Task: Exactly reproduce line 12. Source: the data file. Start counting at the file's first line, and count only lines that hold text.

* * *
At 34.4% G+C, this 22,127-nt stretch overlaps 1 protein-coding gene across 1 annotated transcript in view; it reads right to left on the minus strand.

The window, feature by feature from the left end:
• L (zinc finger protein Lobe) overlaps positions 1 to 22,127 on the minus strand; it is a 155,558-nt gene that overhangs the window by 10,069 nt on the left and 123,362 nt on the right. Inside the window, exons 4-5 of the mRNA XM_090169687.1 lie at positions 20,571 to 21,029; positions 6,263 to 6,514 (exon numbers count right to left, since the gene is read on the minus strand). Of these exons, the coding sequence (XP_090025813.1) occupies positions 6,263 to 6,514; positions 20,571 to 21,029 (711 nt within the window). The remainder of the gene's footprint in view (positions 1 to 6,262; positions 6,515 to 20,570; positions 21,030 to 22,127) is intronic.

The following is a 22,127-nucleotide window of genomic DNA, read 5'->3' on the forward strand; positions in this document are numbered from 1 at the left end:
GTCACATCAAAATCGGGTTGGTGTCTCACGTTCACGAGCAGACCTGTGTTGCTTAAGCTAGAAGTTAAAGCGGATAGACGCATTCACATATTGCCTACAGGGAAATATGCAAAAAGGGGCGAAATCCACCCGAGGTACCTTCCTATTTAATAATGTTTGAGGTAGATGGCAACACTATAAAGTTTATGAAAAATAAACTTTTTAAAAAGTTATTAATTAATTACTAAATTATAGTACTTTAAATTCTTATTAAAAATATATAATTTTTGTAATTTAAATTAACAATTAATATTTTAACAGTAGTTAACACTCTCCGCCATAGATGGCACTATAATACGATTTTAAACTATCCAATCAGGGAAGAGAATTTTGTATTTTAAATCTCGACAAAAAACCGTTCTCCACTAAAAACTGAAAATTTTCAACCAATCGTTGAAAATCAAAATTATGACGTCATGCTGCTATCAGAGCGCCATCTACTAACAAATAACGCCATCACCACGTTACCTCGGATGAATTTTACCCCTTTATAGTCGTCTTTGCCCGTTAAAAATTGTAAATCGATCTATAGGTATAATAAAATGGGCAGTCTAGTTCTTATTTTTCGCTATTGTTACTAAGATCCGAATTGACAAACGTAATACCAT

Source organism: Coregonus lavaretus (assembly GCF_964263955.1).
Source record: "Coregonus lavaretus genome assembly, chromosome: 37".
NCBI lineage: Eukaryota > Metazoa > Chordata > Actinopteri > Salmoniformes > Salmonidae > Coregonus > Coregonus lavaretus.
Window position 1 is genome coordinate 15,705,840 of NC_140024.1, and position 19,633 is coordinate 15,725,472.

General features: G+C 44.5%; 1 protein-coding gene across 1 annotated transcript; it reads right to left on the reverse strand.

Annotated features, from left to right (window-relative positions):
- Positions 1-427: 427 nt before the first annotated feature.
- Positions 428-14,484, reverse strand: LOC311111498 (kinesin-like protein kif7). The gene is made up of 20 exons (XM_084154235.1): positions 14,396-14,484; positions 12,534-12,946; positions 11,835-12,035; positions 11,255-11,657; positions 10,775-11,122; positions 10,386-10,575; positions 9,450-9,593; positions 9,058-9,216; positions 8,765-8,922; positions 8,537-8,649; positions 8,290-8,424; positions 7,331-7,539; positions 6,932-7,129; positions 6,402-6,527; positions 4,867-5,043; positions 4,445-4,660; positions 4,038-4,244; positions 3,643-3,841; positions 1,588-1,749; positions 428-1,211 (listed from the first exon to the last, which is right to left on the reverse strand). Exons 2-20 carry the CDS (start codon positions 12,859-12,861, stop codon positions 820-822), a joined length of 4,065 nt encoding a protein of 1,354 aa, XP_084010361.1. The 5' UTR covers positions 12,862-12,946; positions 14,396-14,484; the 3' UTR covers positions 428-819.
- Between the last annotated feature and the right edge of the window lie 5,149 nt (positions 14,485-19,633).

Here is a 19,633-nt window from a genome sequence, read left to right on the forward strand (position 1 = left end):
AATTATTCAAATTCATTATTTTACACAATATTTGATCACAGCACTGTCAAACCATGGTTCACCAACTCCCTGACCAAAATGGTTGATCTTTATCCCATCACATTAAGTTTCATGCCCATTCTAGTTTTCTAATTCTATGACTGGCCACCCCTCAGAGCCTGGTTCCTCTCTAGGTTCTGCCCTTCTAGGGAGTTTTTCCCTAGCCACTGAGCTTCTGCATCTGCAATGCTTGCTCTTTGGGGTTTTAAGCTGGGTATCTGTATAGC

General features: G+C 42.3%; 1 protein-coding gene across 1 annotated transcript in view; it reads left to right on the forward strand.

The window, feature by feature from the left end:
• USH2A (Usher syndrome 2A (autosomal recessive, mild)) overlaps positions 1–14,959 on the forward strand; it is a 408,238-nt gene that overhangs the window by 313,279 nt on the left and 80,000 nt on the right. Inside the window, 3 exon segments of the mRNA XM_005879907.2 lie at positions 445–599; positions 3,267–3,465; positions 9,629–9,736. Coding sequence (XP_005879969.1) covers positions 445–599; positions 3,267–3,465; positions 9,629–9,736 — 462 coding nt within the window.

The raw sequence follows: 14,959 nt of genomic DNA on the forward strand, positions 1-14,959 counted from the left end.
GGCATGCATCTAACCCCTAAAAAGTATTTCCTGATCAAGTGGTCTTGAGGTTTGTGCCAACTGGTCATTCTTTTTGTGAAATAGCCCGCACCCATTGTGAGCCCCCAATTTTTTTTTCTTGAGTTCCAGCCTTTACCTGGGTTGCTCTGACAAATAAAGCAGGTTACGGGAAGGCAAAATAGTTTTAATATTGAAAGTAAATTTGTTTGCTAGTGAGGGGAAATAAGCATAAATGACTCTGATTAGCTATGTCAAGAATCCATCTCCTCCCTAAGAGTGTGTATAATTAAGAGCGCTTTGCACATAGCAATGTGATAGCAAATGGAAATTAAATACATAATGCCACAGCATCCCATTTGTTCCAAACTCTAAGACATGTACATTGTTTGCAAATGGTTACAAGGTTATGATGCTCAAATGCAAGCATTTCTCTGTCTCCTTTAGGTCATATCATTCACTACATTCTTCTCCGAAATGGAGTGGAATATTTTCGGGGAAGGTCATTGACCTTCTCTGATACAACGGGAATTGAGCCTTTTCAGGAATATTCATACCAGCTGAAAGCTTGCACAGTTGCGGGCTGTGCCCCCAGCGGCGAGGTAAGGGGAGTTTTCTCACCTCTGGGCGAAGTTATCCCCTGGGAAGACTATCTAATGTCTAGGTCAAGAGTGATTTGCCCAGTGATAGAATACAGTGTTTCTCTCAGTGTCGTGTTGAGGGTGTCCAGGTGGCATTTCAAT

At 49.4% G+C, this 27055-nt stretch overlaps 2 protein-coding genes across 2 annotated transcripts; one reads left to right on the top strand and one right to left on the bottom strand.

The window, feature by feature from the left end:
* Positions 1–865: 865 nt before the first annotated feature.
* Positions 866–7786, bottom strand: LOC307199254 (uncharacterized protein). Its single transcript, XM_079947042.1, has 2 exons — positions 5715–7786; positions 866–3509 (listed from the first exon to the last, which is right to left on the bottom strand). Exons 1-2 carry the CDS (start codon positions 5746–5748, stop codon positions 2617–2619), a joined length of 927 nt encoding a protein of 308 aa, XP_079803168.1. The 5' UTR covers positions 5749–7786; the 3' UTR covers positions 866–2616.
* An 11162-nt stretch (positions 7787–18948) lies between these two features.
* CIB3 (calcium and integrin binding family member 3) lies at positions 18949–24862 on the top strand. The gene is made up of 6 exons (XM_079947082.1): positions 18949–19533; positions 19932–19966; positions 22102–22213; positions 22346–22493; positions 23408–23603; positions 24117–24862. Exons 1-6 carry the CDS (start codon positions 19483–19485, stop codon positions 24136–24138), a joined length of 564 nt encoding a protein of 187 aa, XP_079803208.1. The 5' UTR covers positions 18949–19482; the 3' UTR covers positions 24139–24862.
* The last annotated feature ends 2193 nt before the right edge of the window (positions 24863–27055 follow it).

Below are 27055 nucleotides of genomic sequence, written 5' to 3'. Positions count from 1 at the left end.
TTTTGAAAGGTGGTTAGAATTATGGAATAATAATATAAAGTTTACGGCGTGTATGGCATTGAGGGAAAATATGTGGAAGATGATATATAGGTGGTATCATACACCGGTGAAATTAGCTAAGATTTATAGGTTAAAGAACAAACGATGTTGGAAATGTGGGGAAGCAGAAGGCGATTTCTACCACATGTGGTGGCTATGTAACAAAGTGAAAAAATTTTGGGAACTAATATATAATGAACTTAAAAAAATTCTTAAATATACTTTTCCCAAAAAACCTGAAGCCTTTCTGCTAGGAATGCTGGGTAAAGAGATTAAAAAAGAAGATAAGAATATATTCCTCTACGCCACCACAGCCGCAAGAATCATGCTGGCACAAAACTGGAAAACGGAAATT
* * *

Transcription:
- Positions 1-427: 427 nt before the first annotated feature.